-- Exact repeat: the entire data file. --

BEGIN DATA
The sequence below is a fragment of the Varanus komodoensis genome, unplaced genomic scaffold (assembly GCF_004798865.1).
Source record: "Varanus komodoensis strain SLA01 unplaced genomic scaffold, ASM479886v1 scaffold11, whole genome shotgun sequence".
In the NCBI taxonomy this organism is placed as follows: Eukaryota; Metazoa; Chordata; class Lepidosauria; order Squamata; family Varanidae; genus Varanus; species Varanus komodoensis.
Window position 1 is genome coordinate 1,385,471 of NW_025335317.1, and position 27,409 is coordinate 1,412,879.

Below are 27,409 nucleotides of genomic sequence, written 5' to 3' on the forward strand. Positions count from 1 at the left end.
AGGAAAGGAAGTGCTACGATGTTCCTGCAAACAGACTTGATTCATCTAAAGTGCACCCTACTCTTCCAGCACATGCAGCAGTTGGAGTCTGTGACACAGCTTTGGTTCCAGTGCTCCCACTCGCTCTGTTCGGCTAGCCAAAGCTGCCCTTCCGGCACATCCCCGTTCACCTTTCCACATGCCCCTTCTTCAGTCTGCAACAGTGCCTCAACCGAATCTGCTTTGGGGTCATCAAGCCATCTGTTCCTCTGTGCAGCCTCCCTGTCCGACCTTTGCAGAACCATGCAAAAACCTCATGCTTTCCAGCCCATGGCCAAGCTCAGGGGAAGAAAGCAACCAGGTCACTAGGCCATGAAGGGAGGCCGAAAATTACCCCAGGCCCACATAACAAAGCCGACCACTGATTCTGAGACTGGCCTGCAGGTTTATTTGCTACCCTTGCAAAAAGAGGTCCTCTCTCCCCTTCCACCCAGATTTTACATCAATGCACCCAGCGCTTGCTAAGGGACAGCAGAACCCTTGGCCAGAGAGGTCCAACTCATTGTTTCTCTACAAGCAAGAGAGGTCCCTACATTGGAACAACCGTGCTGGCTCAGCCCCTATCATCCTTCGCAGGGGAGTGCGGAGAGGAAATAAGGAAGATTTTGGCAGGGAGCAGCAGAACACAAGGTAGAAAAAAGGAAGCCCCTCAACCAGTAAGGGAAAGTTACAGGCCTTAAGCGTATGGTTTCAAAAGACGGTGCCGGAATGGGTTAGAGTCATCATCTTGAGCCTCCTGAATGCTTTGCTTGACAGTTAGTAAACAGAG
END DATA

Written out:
The sequence below is a fragment of the Varanus komodoensis genome, unplaced genomic scaffold (assembly GCF_004798865.1).
Source record: "Varanus komodoensis strain SLA01 unplaced genomic scaffold, ASM479886v1 scaffold11, whole genome shotgun sequence".
In the NCBI taxonomy this organism is placed as follows: Eukaryota; Metazoa; Chordata; class Lepidosauria; order Squamata; family Varanidae; genus Varanus; species Varanus komodoensis.
Window position 1 is genome coordinate 1,385,471 of NW_025335317.1, and position 27,409 is coordinate 1,412,879.

Below are 27,409 nucleotides of genomic sequence, written 5' to 3' on the forward strand. Positions count from 1 at the left end.
AGGAAAGGAAGTGCTACGATGTTCCTGCAAACAGACTTGATTCATCTAAAGTGCACCCTACTCTTCCAGCACATGCAGCAGTTGGAGTCTGTGACACAGCTTTGGTTCCAGTGCTCCCACTCGCTCTGTTCGGCTAGCCAAAGCTGCCCTTCCGGCACATCCCCGTTCACCTTTCCACATGCCCCTTCTTCAGTCTGCAACAGTGCCTCAACCGAATCTGCTTTGGGGTCATCAAGCCATCTGTTCCTCTGTGCAGCCTCCCTGTCCGACCTTTGCAGAACCATGCAAAAACCTCATGCTTTCCAGCCCATGGCCAAGCTCAGGGGAAGAAAGCAACCAGGTCACTAGGCCATGAAGGGAGGCCGAAAATTACCCCAGGCCCACATAACAAAGCCGACCACTGATTCTGAGACTGGCCTGCAGGTTTATTTGCTACCCTTGCAAAAAGAGGTCCTCTCTCCCCTTCCACCCAGATTTTACATCAATGCACCCAGCGCTTGCTAAGGGACAGCAGAACCCTTGGCCAGAGAGGTCCAACTCATTGTTTCTCTACAAGCAAGAGAGGTCCCTACATTGGAACAACCGTGCTGGCTCAGCCCCTATCATCCTTCGCAGGGGAGTGCGGAGAGGAAATAAGGAAGATTTTGGCAGGGAGCAGCAGAACACAAGGTAGAAAAAAGGAAGCCCCTCAACCAGTAAGGGAAAGTTACAGGCCTTAAGCGTATGGTTTCAAAAGACGGTGCCGGAATGGGTTAGAGTCATCATCTTGAGCCTCCTGAATGCTTTGCTTGACAGTTAGTAAACAGAG